Distracted Cicadas and Industrious Ants
But he said to her, “You speak as one of the foolish women speaks. Shall we indeed accept good from God, and shall we not accept adversity?” In all this Job did not sin with his lips.
(Job 2:10 NKJV)
Do you know the story of the cicada and the ant? It came back to my memory as I tried to reflect on the week that just ended. While our country is being "cicadized" by the oldest singing event, raising the usual fuss of criticism and commentary from engulfing shows and television, from another part of the world an army of hard-working ants is moving piles of rubble in the haunted echo of doubts of those chilled out who have no music in their hearts. In fact, every time a natural disaster strikes, a good load of doubts also arrives in the face of the tragedy of innocent victims. Thus one finds it tremendously hard to believe in the goodness of an all-powerful and merciful God who stands by and watches immense tragedies like this.
The latest one in chronological order is that of the earthquake that devastated parts of Turkey and Syria in the night between last Sunday and Monday, an apocalypse likened to a hundred times the atomic bomb fell on the sleep of thousands of people who were already facing a hardship existence. This time it hit a wide region that could be called the cradle of Christianity. These are the places where Paul of Tarsus preached (Tarsus is one of the cities affected) and where the word "Christians" first appeared. Razed to the ground is the city of Antioch, where the first Christians gathered. Even the synagogue is no more, and the scrolls containing the Scriptures have gone up in flames, with their 2,500 years of history. The terrible death toll keeps rising, and I personally think we will never get the final figures. If the emergency now is to save the survivors, these are events beyond our control.
So much, too much heartbreak in Turkey, and in Syria, already slaughtered by war, to be able to keep our eyes on the pictures. I had, and still have, great difficulty watching the television reports showing the crumpling of huge skyscrapers, reduced to a pile of rubble under which dead, wounded and a few unharmed. It is an unbearable pain to consider that creation, so exalted in Genesis, suddenly becomes cruel by spreading death and reaping innocents. If when God called into existence all was good, with the arrival of sin unfortunately the harmony between man and nature was broken. We all know that the planet we inhabit is alive and moving not only in space but also in its underbelly. The plates that form the continents move and sometimes collide, generating earthquakes. We do not know when, but it happens without us being able to do anything to prevent it. We could, however, limit the damage by correcting part of our behaviors and painful habits of raping the territories with the culture of building speculation and unbridled urbanization.
The tragic events faced by a God-fearing man such as Job offer us a faith reading of what is happening in our existences. In the presence of a man sitting among the ashes and reduced by illness to scratching himself with a shard, Job's wife does not hesitate to throw the truth of the moment at him and say, "Do you still hold fast to your integrity? Curse God and die!” (v. 9). This is the justifiable reaction of those who have no eyes for God. If you are trying to understand, stop it! There is no answer to such suffering. And Job knows this and retorts to his wife, "If we accept good from God, why should we not also accept evil?" If we really want to pay tribute to the Creator for the evil of which we are the victims, who are we to syndicate or opine on His action. After all, Paul was reminded, "My grace is sufficient for you". Job's example assured us that his foolish behavior was acceptable since he "did not sin". I personally have only this hope, which we see confusingly today, as in a mirror, but one day we will see "face to face." We should in the tiring days follow the example of the ants, who do not lose heart or lose heart, but together strive for good and the survival of the anthill.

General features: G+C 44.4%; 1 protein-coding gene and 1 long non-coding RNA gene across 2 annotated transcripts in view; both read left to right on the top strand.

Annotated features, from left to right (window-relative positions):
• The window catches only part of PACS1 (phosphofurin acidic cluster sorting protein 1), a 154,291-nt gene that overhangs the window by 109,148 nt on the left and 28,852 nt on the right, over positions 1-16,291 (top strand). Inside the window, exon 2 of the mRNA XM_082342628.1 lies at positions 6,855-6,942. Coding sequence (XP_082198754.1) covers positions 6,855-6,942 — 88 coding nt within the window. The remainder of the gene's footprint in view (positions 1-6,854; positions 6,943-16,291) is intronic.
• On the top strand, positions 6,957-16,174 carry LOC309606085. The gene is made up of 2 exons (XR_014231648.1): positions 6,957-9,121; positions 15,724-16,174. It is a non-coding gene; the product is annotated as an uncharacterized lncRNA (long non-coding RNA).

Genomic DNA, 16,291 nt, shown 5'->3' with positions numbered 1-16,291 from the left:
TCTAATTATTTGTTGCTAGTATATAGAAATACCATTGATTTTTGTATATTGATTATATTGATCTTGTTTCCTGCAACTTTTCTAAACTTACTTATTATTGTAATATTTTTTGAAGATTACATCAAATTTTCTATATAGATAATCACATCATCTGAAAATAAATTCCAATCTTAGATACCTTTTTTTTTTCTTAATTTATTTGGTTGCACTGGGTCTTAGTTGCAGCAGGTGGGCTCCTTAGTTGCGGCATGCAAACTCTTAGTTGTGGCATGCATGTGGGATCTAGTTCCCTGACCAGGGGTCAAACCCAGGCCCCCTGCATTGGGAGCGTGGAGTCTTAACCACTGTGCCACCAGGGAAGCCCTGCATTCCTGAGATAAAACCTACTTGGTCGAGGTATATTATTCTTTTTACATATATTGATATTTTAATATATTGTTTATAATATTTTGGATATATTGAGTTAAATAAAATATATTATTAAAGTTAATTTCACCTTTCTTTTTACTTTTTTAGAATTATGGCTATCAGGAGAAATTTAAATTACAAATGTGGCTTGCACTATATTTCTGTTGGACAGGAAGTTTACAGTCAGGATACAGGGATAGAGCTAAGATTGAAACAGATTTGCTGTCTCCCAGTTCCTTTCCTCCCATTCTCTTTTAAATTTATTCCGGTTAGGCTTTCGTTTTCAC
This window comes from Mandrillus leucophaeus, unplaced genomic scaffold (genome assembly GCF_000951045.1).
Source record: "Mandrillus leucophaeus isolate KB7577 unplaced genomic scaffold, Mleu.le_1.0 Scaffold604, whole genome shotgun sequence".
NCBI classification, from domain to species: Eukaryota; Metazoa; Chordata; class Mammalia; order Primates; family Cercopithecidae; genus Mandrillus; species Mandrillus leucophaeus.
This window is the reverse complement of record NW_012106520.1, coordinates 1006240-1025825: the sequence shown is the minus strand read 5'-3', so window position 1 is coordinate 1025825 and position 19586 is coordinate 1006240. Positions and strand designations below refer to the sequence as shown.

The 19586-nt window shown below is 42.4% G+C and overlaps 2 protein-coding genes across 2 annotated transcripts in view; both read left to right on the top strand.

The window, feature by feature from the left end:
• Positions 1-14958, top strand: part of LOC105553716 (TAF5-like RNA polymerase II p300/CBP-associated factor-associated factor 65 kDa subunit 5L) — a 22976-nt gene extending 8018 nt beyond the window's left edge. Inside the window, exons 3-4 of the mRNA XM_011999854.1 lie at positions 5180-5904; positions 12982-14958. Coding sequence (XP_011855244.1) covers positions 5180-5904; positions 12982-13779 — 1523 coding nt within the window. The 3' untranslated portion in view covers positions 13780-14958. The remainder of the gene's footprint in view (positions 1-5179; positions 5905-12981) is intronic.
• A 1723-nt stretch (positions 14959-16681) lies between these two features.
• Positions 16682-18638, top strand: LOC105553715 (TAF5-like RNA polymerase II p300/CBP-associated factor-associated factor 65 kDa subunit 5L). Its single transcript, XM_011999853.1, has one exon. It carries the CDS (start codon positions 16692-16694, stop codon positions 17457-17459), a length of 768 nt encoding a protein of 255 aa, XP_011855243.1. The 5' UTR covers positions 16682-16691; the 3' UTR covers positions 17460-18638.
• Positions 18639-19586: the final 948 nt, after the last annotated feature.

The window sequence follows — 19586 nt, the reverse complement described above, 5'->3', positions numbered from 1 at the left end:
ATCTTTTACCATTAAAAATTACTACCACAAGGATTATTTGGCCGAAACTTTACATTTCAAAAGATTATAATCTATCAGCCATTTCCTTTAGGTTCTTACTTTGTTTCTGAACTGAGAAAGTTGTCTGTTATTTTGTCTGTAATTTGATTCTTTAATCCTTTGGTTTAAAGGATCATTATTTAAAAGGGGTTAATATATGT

Close to those who are working against time, clinging to a faint hope, from the heartbroken heart the thought runs to those who have lost one or more loved ones, those who are left alone, those who will find themselves orphans, those who have lost everything because what they had built has turned to ashes. And the thought is not enough. I take up and share, among others, the invitation addressed by the Fcei (Federation of Evangelical Churches in Italy) that in today's worship we devote "a specific moment to remembering the victims and praying that the Lord will help individuals and peoples tried by such a great tragedy to find the material resources and the physical and spiritual energies to bring relief and, in time, to start a process of reconstruction whose outcome also depends on our commitment and generosity". While "For we know that the whole creation groans and labors with birth pangs together until now" (Romans 8:22), in the face of the heartbreak in this part of the world we can join in and help in some way, if only through prayer: even if we do not understand why there is so much pain, we know that He is the one, true Comforter.
Weekly Bible Reading
February 13, Leviticus 14; Matthew 26:51-75
February 14, Leviticus 15-16; Matthew 27:1-26
February 15, Leviticus 17-18; Matthew 27:27-50
February 16, Leviticus 19-20; Matthew 27:51-66
February 17, Leviticus 21-22; Matthew 28
February 18, Leviticus 23-24; Mark 1:1-22
February 19, Leviticus 25; Mark 1:23-45